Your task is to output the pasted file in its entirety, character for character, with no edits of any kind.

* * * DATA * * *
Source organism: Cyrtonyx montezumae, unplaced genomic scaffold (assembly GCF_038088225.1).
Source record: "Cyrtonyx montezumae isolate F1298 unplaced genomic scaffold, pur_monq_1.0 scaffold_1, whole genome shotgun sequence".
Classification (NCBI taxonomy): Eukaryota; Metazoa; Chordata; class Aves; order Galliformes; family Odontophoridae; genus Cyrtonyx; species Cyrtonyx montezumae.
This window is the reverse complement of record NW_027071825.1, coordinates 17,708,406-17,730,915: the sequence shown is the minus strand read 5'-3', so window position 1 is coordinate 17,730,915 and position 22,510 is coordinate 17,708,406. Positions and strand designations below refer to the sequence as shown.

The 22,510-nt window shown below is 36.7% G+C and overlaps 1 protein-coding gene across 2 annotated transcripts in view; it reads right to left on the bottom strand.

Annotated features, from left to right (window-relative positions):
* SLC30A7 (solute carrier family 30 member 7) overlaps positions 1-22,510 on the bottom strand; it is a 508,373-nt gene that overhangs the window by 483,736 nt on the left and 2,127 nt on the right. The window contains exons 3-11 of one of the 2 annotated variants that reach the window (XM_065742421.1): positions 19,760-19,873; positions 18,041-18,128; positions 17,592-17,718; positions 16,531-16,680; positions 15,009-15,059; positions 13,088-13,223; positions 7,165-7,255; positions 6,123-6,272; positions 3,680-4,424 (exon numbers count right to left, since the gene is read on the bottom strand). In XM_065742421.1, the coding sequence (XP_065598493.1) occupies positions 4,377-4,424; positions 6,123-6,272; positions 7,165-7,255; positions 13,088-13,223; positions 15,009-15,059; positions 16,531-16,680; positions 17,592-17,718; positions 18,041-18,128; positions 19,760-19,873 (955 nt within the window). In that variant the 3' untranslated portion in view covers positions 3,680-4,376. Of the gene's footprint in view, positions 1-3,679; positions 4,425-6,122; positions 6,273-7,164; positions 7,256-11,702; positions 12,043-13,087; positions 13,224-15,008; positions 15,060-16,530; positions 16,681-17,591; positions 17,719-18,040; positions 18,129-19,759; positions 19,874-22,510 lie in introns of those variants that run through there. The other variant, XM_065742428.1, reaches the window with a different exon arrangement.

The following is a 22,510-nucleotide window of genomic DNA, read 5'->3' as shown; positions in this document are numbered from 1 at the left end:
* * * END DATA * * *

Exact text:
Source organism: Cyrtonyx montezumae, unplaced genomic scaffold (assembly GCF_038088225.1).
Source record: "Cyrtonyx montezumae isolate F1298 unplaced genomic scaffold, pur_monq_1.0 scaffold_1, whole genome shotgun sequence".
Classification (NCBI taxonomy): Eukaryota; Metazoa; Chordata; class Aves; order Galliformes; family Odontophoridae; genus Cyrtonyx; species Cyrtonyx montezumae.
This window is the reverse complement of record NW_027071825.1, coordinates 17,708,406-17,730,915: the sequence shown is the minus strand read 5'-3', so window position 1 is coordinate 17,730,915 and position 22,510 is coordinate 17,708,406. Positions and strand designations below refer to the sequence as shown.

The 22,510-nt window shown below is 36.7% G+C and overlaps 1 protein-coding gene across 2 annotated transcripts in view; it reads right to left on the bottom strand.

Annotated features, from left to right (window-relative positions):
* SLC30A7 (solute carrier family 30 member 7) overlaps positions 1-22,510 on the bottom strand; it is a 508,373-nt gene that overhangs the window by 483,736 nt on the left and 2,127 nt on the right. The window contains exons 3-11 of one of the 2 annotated variants that reach the window (XM_065742421.1): positions 19,760-19,873; positions 18,041-18,128; positions 17,592-17,718; positions 16,531-16,680; positions 15,009-15,059; positions 13,088-13,223; positions 7,165-7,255; positions 6,123-6,272; positions 3,680-4,424 (exon numbers count right to left, since the gene is read on the bottom strand). In XM_065742421.1, the coding sequence (XP_065598493.1) occupies positions 4,377-4,424; positions 6,123-6,272; positions 7,165-7,255; positions 13,088-13,223; positions 15,009-15,059; positions 16,531-16,680; positions 17,592-17,718; positions 18,041-18,128; positions 19,760-19,873 (955 nt within the window). In that variant the 3' untranslated portion in view covers positions 3,680-4,376. Of the gene's footprint in view, positions 1-3,679; positions 4,425-6,122; positions 6,273-7,164; positions 7,256-11,702; positions 12,043-13,087; positions 13,224-15,008; positions 15,060-16,530; positions 16,681-17,591; positions 17,719-18,040; positions 18,129-19,759; positions 19,874-22,510 lie in introns of those variants that run through there. The other variant, XM_065742428.1, reaches the window with a different exon arrangement.

The following is a 22,510-nucleotide window of genomic DNA, read 5'->3' as shown; positions in this document are numbered from 1 at the left end: